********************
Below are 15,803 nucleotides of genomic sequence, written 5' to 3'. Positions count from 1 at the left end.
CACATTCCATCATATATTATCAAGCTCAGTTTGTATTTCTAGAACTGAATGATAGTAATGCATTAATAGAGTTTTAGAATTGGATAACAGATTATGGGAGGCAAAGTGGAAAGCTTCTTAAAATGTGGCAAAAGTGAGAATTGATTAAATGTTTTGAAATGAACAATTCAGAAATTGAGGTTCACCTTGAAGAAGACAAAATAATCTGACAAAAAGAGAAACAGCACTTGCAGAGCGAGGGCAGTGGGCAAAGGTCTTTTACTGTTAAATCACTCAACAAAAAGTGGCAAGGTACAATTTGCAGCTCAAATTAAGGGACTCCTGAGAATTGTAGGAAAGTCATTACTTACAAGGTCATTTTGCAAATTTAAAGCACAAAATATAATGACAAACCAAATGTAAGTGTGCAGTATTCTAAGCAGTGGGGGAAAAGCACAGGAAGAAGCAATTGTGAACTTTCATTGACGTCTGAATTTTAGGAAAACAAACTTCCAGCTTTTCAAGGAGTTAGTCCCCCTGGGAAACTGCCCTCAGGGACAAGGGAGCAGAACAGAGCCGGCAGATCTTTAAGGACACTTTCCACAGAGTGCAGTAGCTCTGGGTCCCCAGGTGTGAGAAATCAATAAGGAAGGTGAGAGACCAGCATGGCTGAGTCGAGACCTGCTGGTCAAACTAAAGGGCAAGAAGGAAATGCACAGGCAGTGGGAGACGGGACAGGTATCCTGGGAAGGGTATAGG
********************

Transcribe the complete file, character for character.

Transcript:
Below are 15,803 nucleotides of genomic sequence, written 5' to 3'. Positions count from 1 at the left end.
CACATTCCATCATATATTATCAAGCTCAGTTTGTATTTCTAGAACTGAATGATAGTAATGCATTAATAGAGTTTTAGAATTGGATAACAGATTATGGGAGGCAAAGTGGAAAGCTTCTTAAAATGTGGCAAAAGTGAGAATTGATTAAATGTTTTGAAATGAACAATTCAGAAATTGAGGTTCACCTTGAAGAAGACAAAATAATCTGACAAAAAGAGAAACAGCACTTGCAGAGCGAGGGCAGTGGGCAAAGGTCTTTTACTGTTAAATCACTCAACAAAAAGTGGCAAGGTACAATTTGCAGCTCAAATTAAGGGACTCCTGAGAATTGTAGGAAAGTCATTACTTACAAGGTCATTTTGCAAATTTAAAGCACAAAATATAATGACAAACCAAATGTAAGTGTGCAGTATTCTAAGCAGTGGGGGAAAAGCACAGGAAGAAGCAATTGTGAACTTTCATTGACGTCTGAATTTTAGGAAAACAAACTTCCAGCTTTTCAAGGAGTTAGTCCCCCTGGGAAACTGCCCTCAGGGACAAGGGAGCAGAACAGAGCCGGCAGATCTTTAAGGACACTTTCCACAGAGTGCAGTAGCTCTGGGTCCCCAGGTGTGAGAAATCAATAAGGAAGGTGAGAGACCAGCATGGCTGAGTCGAGACCTGCTGGTCAAACTAAAGGGCAAGAAGGAAATGCACAGGCAGTGGGAGACGGGACAGGTATCCTGGGAAGGGTATAGG